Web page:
“When I play and spend time with my child, I get chances to experience what I did during my childhood and it makes me feel like a child who can be happy with just doing simple things,” she says.
Learning as a family through creating art together
Chiei Ishida, 42, is a Japanese stay-home expat mother who specialises in fine arts. Believing that art can help children learn better by allowing them to learn visually, the mum to three young children shares that this approach can make learning easier and more fun.
“I let the children paint and draw as often as possible. Through these experiences, they learn how to mix colours, draw and create their own stories,” she tells The Pride.
Chiei frequently engages the family in art projects. For her one-year-old son, Lennon’s birthday gift, she collaborated with her older kids, Amandine and Marla, and husband, Steffen, to make a painting. For Amandine’s one-year birthday gift, the couple combined efforts to create a picture book, with Steffen writing the story and Chiei drawing the pictures.
The printed book was entitled Amandine and the Fireflies.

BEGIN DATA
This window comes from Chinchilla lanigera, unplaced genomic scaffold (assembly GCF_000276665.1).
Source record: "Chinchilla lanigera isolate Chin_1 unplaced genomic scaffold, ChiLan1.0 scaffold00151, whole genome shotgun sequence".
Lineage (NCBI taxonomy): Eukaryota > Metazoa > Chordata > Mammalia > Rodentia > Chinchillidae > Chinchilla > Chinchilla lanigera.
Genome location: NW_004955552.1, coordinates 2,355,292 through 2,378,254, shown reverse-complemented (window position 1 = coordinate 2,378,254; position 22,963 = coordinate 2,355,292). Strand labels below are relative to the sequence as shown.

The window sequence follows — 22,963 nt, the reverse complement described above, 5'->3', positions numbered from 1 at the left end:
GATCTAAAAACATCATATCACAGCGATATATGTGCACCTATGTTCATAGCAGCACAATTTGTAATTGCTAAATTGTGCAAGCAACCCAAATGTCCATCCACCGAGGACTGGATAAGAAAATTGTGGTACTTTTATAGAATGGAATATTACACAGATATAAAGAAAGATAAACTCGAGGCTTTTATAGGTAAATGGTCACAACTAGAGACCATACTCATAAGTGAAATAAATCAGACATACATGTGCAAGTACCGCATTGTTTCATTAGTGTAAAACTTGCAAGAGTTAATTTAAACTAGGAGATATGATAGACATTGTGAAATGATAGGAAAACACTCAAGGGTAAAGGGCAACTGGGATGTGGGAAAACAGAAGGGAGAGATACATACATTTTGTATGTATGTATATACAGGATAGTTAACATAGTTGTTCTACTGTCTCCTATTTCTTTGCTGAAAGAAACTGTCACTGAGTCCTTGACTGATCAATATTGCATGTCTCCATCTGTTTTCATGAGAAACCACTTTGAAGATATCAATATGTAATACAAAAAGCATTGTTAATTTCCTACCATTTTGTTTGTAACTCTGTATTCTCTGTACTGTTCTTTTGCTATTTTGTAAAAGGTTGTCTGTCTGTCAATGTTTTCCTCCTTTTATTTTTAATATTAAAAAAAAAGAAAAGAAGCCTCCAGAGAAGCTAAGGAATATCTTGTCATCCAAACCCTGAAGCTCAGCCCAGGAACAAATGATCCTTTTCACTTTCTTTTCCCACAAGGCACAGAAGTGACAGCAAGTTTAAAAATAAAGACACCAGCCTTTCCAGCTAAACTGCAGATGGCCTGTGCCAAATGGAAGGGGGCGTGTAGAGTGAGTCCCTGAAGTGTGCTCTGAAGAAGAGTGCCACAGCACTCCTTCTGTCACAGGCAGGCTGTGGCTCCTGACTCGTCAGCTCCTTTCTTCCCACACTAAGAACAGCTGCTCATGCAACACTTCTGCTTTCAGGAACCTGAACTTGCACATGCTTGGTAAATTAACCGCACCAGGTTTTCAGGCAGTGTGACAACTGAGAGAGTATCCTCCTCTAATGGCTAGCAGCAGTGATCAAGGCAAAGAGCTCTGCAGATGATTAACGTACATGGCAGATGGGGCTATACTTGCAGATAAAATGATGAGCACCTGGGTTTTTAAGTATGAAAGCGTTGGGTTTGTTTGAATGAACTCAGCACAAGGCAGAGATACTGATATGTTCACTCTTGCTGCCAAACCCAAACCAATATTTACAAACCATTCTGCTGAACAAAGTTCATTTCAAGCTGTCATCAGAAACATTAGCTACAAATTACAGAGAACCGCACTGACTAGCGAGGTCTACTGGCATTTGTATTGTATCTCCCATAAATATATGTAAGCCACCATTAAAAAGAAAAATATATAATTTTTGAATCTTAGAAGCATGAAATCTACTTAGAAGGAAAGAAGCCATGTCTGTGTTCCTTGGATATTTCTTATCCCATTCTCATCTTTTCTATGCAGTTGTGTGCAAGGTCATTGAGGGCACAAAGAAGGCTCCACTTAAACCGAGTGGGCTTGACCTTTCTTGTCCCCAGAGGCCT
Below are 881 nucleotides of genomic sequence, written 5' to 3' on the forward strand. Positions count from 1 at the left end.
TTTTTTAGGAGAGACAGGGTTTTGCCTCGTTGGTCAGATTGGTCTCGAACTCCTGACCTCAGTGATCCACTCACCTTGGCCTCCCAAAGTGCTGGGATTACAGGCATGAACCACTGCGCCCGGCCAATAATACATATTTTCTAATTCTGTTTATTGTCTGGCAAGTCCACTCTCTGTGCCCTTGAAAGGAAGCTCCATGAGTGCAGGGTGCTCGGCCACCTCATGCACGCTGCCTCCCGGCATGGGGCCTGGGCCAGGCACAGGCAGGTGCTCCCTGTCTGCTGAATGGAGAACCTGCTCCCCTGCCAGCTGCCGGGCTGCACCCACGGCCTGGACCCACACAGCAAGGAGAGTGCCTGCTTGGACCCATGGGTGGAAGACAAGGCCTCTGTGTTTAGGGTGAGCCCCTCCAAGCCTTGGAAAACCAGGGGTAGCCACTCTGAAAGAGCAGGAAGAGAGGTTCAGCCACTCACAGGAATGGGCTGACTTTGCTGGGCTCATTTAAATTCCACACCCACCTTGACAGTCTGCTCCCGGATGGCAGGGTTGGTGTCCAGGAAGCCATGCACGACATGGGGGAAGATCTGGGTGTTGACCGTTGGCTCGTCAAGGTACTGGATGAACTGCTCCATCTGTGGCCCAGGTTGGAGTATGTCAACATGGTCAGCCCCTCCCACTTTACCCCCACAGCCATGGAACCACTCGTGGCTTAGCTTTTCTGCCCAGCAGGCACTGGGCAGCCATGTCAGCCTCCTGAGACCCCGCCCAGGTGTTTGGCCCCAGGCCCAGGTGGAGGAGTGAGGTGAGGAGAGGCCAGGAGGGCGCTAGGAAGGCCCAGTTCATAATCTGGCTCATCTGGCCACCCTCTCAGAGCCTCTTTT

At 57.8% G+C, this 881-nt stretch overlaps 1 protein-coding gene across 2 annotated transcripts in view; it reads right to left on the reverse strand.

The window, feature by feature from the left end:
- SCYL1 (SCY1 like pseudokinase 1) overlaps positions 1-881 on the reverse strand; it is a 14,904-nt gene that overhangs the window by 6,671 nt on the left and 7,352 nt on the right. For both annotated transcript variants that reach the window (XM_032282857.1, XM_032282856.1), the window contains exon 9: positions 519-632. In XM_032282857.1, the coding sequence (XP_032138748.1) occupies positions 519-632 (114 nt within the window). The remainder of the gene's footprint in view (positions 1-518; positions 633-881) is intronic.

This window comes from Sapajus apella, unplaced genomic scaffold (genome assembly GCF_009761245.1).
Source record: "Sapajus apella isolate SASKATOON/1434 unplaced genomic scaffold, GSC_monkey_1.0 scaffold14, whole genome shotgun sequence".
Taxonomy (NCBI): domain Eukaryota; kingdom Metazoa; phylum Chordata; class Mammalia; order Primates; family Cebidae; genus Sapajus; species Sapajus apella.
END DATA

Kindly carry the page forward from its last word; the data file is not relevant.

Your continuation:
“I like to think of a nice theme for each child and create paintings for them as gifts. I imagine the future where they hang them on their walls when they grow up, and remember their happy childhood.”
At the start, producing art was Chiei’s unique way of expressing her affection for her children. But now, she paints for herself too.
“I paint beautiful tropical plants and I also love to explore the abstract. I appreciate these two realms to help balance my mind. Although it is still challenging to find enough time to paint and I know it is never enough, I keep trying. As I enjoy my journey as a mother, I just keep flying a bit low for now until I can fly higher someday soon,” she shares.
This encouragement comes fondly from her mother’s advice to her: “When you are raising kids, fly low but keep flying. If you stop flying, you will need to use a lot more energy to fly back up.”
Cultivate childhood creativity, leave the screens behind